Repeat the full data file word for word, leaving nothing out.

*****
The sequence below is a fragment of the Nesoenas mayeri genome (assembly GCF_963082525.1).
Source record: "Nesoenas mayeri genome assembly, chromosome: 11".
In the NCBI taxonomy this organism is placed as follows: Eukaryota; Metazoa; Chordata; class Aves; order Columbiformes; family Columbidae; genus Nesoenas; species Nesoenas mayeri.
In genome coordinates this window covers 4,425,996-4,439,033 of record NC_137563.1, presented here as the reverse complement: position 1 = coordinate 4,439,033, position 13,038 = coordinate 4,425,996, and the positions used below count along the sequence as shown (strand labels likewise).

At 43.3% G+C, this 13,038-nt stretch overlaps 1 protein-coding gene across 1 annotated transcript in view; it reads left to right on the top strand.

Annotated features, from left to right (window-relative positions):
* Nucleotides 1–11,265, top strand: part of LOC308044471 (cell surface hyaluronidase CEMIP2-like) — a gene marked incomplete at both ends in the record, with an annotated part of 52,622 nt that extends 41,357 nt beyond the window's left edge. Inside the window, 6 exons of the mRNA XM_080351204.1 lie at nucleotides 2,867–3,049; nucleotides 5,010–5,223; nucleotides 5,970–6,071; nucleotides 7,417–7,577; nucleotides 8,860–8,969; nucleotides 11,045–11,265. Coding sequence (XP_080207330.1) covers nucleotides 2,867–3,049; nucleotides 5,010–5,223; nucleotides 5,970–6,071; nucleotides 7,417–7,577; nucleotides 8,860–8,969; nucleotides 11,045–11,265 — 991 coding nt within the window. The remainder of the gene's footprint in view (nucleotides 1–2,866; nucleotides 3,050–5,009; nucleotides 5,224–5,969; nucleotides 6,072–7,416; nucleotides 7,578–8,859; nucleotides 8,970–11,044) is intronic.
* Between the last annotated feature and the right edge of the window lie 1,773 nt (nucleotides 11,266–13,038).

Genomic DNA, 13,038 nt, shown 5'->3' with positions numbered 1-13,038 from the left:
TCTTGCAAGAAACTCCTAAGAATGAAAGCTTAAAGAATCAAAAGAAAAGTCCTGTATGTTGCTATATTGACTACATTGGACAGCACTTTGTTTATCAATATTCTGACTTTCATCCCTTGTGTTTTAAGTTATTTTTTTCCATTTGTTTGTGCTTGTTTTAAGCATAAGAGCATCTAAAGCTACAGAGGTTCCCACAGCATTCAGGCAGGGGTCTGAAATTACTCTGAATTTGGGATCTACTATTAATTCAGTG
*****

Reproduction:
The sequence below is a fragment of the Nesoenas mayeri genome (assembly GCF_963082525.1).
Source record: "Nesoenas mayeri genome assembly, chromosome: 11".
In the NCBI taxonomy this organism is placed as follows: Eukaryota; Metazoa; Chordata; class Aves; order Columbiformes; family Columbidae; genus Nesoenas; species Nesoenas mayeri.
In genome coordinates this window covers 4,425,996-4,439,033 of record NC_137563.1, presented here as the reverse complement: position 1 = coordinate 4,439,033, position 13,038 = coordinate 4,425,996, and the positions used below count along the sequence as shown (strand labels likewise).

At 43.3% G+C, this 13,038-nt stretch overlaps 1 protein-coding gene across 1 annotated transcript in view; it reads left to right on the top strand.

Annotated features, from left to right (window-relative positions):
* Nucleotides 1–11,265, top strand: part of LOC308044471 (cell surface hyaluronidase CEMIP2-like) — a gene marked incomplete at both ends in the record, with an annotated part of 52,622 nt that extends 41,357 nt beyond the window's left edge. Inside the window, 6 exons of the mRNA XM_080351204.1 lie at nucleotides 2,867–3,049; nucleotides 5,010–5,223; nucleotides 5,970–6,071; nucleotides 7,417–7,577; nucleotides 8,860–8,969; nucleotides 11,045–11,265. Coding sequence (XP_080207330.1) covers nucleotides 2,867–3,049; nucleotides 5,010–5,223; nucleotides 5,970–6,071; nucleotides 7,417–7,577; nucleotides 8,860–8,969; nucleotides 11,045–11,265 — 991 coding nt within the window. The remainder of the gene's footprint in view (nucleotides 1–2,866; nucleotides 3,050–5,009; nucleotides 5,224–5,969; nucleotides 6,072–7,416; nucleotides 7,578–8,859; nucleotides 8,970–11,044) is intronic.
* Between the last annotated feature and the right edge of the window lie 1,773 nt (nucleotides 11,266–13,038).

Genomic DNA, 13,038 nt, shown 5'->3' with positions numbered 1-13,038 from the left:
TCTTGCAAGAAACTCCTAAGAATGAAAGCTTAAAGAATCAAAAGAAAAGTCCTGTATGTTGCTATATTGACTACATTGGACAGCACTTTGTTTATCAATATTCTGACTTTCATCCCTTGTGTTTTAAGTTATTTTTTTCCATTTGTTTGTGCTTGTTTTAAGCATAAGAGCATCTAAAGCTACAGAGGTTCCCACAGCATTCAGGCAGGGGTCTGAAATTACTCTGAATTTGGGATCTACTATTAATTCAGTG